Don't ditch the dork disc

The dork disc is a term I'd never heard until recently. Normally, it's referred to as a spoke protector or freewheel guard. Essentially it is the plastic or metal disc that sits between your cassette or freewheel and the spokes on the drive side of your rear wheel. The function of this disc is to protect your spokes; should the chain slip off the largest sprocket and into the wheel. The general view is that these discs are normally found on cheaper lower end bikes, and having one on your bike is not cool. The reasons for this seem to fall into two categories, performance and looks.

The performance aspect is normally cited due to weight. It is fair to say that wheels are always a great place to start when trying to reduce the weight of a bicycle, if you can reduce the rotational weight, bringing the bike up to speed will be easier. Even the tiniest additional weight will keep the hardcore weight weenies awake at night.

The look aspect is more of an image thing, some riders will tell you it looks ugly and ruins the look of the wheel. More likely, they will say they dislike the dork disc because of mechanical snobbery. Most chain drops at the rear happen due to an incorrectly adjusted rear derailleur, more specifically, incorrectly adjusted limit screws. If the low gear (L) limit screw on the rear derailleur is correctly adjusted, the derailleur shouldn't be able to move in far enough to push the chain off the largest sprocket and into the wheel. This is the reason given by a lot of riders that object to them, in their eyes having a dork disc is like wearing a sign saying 'I don't do my own maintenance - and if I do I'm crap at it'.

However, the reasons for hating on the dork disc are as much cultural as they are practical. In terms of the looks, on modern bikes the dork disc is generally a clear piece of plastic not much larger than the largest rear sprocket. Yes you can see it, but would you notice it if you weren't looking for it? I doubt it.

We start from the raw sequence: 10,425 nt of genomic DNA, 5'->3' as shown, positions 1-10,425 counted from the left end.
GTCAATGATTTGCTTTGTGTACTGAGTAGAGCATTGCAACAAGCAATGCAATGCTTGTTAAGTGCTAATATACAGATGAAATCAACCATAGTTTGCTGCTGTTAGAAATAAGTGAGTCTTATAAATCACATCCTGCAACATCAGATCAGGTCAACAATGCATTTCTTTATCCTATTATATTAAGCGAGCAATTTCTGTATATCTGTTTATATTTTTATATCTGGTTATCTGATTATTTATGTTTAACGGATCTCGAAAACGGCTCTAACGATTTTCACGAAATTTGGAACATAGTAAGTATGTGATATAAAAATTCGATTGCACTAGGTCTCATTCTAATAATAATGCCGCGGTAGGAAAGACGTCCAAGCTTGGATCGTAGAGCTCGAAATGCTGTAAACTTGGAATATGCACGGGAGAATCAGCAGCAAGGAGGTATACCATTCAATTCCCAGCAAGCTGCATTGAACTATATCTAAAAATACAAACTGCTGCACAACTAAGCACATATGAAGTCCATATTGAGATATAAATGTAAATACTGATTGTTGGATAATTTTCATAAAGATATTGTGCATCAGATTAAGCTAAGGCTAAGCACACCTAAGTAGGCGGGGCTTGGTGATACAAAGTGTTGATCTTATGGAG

Going back to the 70's and 80's the dork discs were normally metal. On very old bikes you will see shiny chromed steel ones, on 1980's bikes they tended to be polished alloy or have an alloy centre with a plastic surround. When clean, they were genuinely attractive additions to the bike. Occasionally I salvage them in good condition from an otherwise ruined wheel and quite a few have been sold, so there must be plenty of riders out there that like them. Obviously beauty is in the eye of the beholder, but surely most people would agree these have a certain charm?

vintage sachs huret dork disc spoke protector alloy and plasticalloy spoke protector vintage dork discvintage steel dork disc spoke protector freewheel guardAlloy Spoke Protector Freewheel Guard 190mm - Vintage 1980's (Used)

In terms of the performance then, well the pros don't use them. Which could well be the real reason why riders turn their noses up at them, if it is then fair enough - each to their own and all that. But the weight gain is minimal. Even a large chromed steel dork disc will weigh in at less than 100g. An alloy one is about 45g and a small plastic one will be even less than that. Is 25g really going to get you dropped on a club ride? Probably not, but broken spokes might!

A lot of vintage wheels pass through my hands each year, some are refurbished and sold on, some are beyond repair and have to be dismantled. Sometimes rims and hubs can be salvaged, refurbished and sold on ebay or on this site here. Anyway, the one thing I can say, is that when it comes to rear wheels, I see drive side spokes which have the same pattern of damage on a regular basis. Normally it's burring on the spokes down near the elbow, which isn't particularly noticeable at first, but it will significantly shorten the life of the spoke and must be replaced before the wheel is used. This damage is almost always caused by a dropped chain and on occasions could have been avoided with a protective disc in place. It's not guaranteed that a disc will save your spokes, but isn't it worth keeping on just in case?

The argument that a correctly adjusted derailleur won't ever drop a chain is also a bit of a myth, a chain can get knocked into a wheel following a crash. Plus don't forget limit screws can break, get cross threaded, or even work loose and fall out never to be seen again.

Some say that the dork disc actually has aero gains. In reality it probably makes no difference. But the spurious claim is along the lines that disc wheels and deep section rims are considered the fastest, so covering a small part of the spokes with a disc may give a little advantage!

My main pro-dork disc argument is that anything and everything can and does break. To keep our bikes as safe as possible, we should try to diligently reduce the risk of failure. If that means having a part on my bike that may not aesthetically please some, but could prevent me having a long walk home, I'm happy to accept the sneers of other riders.


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